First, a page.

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Investing Glossary

Internal Rate of Return

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The internal rate of return (IRR) is a metric used in financial analysis to estimate the profitability of potential investments. IRR is a discount rate that makes the net present value (NPV) of all cash flows equal to zero in a discounted cash flow analysis. IRR calculations rely on the same formula as NPV does. Keep in mind that IRR is not the actual dollar value of the project. It is the annual return that makes the NPV equal to zero. The higher an internal rate of return, the more desirable an investment is to undertake. IRR is uniform for investments of varying types and, as such, can be used to rank multiple prospective investments or projects on a relatively even basis. In general, when comparing investment options with other similar characteristics, the investment with the highest IRR probably would be considered the best. The internal rate of return (IRR) is the annual rate of growth that an investment is expected to generate.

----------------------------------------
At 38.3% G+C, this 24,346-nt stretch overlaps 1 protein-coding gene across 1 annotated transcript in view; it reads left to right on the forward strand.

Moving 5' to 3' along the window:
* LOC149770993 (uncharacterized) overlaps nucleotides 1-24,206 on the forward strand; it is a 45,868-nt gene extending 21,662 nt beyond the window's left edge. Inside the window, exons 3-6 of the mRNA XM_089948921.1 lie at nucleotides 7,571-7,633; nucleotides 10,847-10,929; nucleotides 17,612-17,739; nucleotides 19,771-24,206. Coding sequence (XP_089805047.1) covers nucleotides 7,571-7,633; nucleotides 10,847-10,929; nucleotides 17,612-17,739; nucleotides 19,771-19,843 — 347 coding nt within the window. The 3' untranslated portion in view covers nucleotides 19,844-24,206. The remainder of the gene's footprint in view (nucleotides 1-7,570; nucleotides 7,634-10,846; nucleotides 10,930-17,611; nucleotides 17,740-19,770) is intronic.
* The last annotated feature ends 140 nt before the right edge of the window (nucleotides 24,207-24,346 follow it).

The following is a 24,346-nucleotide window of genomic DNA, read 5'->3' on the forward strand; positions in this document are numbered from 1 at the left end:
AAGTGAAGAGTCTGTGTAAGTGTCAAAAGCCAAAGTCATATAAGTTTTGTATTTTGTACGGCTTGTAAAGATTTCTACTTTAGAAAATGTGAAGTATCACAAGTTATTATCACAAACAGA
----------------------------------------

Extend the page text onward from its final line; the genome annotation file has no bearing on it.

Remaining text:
The ultimate goal of IRR is to identify the rate of discount, which makes the present value of the sum of annual nominal cash inflows equal to the initial net cash outlay for the investment.

IRR is ideal for analyzing capital budgeting projects to understand and compare potential rates of annual return over time. In addition to being used by companies to determine which capital projects to use, IRR can help investors determine the investment return of various assets.

IRR Formula:



Ct​=Net cash inflow during the period t

C0=Total initial investment costs

IRR=The internal rate of return

t=The number of time periods​

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